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Korah 5766

Parshat Korach
(1 Samuel 11:14-12:22)
June 24, 2006 in Israel
July 1, 2006 in the Diaspora

Samuel\’s address to the people is normally understood to be his farewell address. He recounts his record of integrity and demands their affirmation. He reminds them of the history of their relationship with God, of its ups and downs, and of God\’s constant loyalty to them despite their not infrequent disloyalty to Him. He chides them for choosing a king to lead them when God has always provided them with the proper leadership when needed. There is not a little bitterness in his words for he feels rejected for their desiring a king in lieu of his leadership as a judge.

This understanding of Samuel\’s words sees this speech as his swansong, his bowing off the stage, transferring the mantel of leadership despite his misgivings and attempting to insure that despite the change in the manner of leadership, the people\’s loyalty to God would remain intact. Rabbi Yitzhak Abrabanel (15th century Portugal, Spain) introduces this speech with these words: \”the request for a king was an indication of the people\’s disgust with the leadership of Samuel, as is indicated by their words: \’You are old and your children have not followed in your ways, or it was possible that they were disgusted with God\’s leadership and His judgment, as is indicated by God\’s words: \’It is not you (Samuel) that they loathe but My (God) kingship that they loathe.\’ This is why the prophet reproached Israel, in particular, with regard to his leadership, for I have heard your voice, to all that you have said to me and I will appoint a king over you, that is to say, I have listened to you and understood all that you have said to me… only then [after appointing a king] did he say his piece with regard to himself.\” (adapted translation)

Shimon Bar-Efrat (21st century Israel) proposes a different understanding of Samuel\’s speech. He asserts that this is not Samuel\’s farewell address. Instead, it represents Samuel\’s giving notice that the behavior of the new monarchy of the nation as a whole would not go unchecked: \”This is not a farewell address like many modern scholars believe. The opposite is the case! Samuel wants to continue to wield influence and the purpose of his speech is to show, that even though the system of governance has changed, Samuel still intends to have a significant role to play in the life of the people. In the past, both the political and religious leadership were in Samuel\’s hands. Now, the political and military apparatus will be in Saul\’s hands, while Samuel will continue to be the religious and moral barometer for the nation.\” (adapted from Samuel 1, Mikra L\’Yisrael, pp. 160-161)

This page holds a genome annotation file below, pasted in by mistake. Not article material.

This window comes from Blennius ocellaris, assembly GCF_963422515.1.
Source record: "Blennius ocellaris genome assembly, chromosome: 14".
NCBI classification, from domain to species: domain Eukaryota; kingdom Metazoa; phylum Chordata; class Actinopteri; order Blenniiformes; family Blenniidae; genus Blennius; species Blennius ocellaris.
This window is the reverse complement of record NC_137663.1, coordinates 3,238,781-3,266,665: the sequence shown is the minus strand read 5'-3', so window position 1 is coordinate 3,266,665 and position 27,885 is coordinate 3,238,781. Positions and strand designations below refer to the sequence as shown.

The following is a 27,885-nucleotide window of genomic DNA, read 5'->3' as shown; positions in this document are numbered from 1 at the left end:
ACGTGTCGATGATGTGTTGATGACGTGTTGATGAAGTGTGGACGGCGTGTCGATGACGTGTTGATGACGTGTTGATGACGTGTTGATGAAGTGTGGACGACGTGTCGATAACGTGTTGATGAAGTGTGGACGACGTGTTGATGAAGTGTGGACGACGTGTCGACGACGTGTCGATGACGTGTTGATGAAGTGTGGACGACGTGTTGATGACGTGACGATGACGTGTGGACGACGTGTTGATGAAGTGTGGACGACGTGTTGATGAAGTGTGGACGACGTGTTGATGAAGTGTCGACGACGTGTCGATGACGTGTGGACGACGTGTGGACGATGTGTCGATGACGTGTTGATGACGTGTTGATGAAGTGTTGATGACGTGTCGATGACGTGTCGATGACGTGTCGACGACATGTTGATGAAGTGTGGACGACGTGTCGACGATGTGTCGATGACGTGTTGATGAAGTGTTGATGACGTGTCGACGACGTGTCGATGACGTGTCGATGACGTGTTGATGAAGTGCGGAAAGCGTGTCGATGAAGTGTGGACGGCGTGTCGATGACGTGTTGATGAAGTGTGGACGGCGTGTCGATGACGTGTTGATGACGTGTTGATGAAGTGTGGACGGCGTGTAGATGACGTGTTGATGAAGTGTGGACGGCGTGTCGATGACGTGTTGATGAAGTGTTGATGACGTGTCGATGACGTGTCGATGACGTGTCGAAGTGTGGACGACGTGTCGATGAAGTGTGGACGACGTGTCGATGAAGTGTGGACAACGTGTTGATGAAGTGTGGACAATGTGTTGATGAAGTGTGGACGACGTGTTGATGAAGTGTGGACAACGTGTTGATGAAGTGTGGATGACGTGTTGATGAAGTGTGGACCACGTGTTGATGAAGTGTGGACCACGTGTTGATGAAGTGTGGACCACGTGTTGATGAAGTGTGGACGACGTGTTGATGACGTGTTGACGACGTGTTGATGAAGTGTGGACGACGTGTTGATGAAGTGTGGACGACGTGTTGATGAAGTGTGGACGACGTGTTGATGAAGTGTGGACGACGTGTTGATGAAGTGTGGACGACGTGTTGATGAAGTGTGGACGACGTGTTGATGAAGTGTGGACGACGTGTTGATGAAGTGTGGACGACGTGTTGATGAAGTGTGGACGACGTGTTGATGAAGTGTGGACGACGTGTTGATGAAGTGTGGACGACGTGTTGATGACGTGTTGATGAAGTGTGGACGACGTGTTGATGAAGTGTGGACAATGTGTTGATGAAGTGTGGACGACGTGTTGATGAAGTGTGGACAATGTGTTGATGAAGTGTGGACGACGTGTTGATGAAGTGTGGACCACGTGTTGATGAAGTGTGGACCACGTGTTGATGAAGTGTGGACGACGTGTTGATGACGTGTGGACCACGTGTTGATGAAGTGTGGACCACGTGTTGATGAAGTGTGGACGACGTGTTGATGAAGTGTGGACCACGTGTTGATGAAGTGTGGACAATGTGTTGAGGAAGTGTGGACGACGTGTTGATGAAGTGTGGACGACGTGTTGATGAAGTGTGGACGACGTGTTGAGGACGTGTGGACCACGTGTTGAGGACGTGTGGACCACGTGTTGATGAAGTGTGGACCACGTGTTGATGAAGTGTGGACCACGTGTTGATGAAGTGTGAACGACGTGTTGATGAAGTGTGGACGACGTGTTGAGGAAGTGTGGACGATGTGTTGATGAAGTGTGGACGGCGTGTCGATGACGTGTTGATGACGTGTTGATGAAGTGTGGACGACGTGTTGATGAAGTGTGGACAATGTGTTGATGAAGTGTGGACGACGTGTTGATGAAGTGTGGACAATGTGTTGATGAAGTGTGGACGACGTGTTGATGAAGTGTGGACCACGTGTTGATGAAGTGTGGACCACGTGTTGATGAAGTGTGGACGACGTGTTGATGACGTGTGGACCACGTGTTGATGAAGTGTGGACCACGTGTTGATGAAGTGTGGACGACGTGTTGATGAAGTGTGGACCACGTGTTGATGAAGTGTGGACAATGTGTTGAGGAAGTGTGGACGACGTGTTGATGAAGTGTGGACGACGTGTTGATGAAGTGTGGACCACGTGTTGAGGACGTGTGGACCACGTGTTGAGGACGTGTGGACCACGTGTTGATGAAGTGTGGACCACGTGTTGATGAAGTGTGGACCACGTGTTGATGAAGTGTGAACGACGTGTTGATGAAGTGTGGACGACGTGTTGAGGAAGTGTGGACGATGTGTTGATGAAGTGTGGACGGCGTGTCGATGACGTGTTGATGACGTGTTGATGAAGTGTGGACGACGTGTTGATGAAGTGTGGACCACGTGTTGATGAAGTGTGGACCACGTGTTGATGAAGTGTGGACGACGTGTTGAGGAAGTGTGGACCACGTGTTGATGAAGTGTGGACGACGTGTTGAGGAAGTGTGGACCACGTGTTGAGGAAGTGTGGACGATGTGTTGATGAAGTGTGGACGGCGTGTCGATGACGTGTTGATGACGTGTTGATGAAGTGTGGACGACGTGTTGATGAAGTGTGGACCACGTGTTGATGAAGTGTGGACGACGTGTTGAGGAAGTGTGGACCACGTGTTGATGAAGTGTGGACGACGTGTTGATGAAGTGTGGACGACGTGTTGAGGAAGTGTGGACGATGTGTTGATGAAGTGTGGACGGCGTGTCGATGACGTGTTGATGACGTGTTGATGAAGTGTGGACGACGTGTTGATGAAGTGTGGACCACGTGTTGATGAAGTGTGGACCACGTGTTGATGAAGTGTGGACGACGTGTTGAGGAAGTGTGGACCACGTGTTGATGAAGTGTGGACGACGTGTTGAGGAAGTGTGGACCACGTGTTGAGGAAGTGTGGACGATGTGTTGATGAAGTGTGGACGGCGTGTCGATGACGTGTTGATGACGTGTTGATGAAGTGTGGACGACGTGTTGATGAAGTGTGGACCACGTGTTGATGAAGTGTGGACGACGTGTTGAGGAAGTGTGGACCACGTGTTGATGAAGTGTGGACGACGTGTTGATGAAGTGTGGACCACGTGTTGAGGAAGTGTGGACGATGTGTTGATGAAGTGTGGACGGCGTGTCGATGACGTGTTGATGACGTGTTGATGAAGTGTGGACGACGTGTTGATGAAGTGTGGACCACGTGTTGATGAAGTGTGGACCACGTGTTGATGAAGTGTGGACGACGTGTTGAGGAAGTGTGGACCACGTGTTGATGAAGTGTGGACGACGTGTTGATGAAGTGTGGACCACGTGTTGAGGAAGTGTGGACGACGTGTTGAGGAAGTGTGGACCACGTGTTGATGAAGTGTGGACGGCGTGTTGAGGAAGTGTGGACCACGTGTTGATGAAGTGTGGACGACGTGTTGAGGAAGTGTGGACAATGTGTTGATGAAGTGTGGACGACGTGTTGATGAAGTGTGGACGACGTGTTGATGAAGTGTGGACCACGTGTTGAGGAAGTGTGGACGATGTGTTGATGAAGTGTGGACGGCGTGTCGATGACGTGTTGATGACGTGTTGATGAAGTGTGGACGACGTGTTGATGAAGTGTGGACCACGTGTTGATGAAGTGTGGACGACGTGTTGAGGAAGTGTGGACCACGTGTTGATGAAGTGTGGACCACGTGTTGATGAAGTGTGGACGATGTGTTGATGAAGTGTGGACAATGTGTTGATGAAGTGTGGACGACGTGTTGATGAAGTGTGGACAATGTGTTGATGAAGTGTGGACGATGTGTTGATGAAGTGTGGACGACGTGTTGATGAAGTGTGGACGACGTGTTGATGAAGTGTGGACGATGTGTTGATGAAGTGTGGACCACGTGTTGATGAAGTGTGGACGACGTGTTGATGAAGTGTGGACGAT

Samuel, then, is ensuring that both the king and the people will remain under God\’s watchful eye. The king and the people will still be answerable to Samuel and to God. Samuel will reign in the king when necessary. There will not be an absolute monarchy in Israel which will go unchecked. There will always be a system where corporal power will be checked by spiritual power to ensure that power will never go unrestrained.

About This Commentary

This study piece is offered as a service of the United Synagogue Conservative Yeshiva. It is prepared by Rabbi Mordechai (Mitchell) Silverstein, senior lecturer in  Talmud and Midrash at the Conservative Yeshiva.  He is a graduate of the Jewish Theological Seminary of America. The United Synagogue Conservative Yeshiva in Jerusalem offers students of all backgrounds the skills for studying Jewish texts. We are a vibrant, open-minded egalitarian community of committed Jews who learn, practise and grow together. Our goal is to provide students the ability and desire to continue Jewish learning and practice throughout their lives. Rashei Yeshiva: Rabbi Joel Levy & Dr. Joshua Kulp. Rabbi Joel Roth, Rosh Yeshiva Emeritus .  Sponsors – The Conservative Yeshiva would like to thank the following for their generous support of the Haftarah Commentary:

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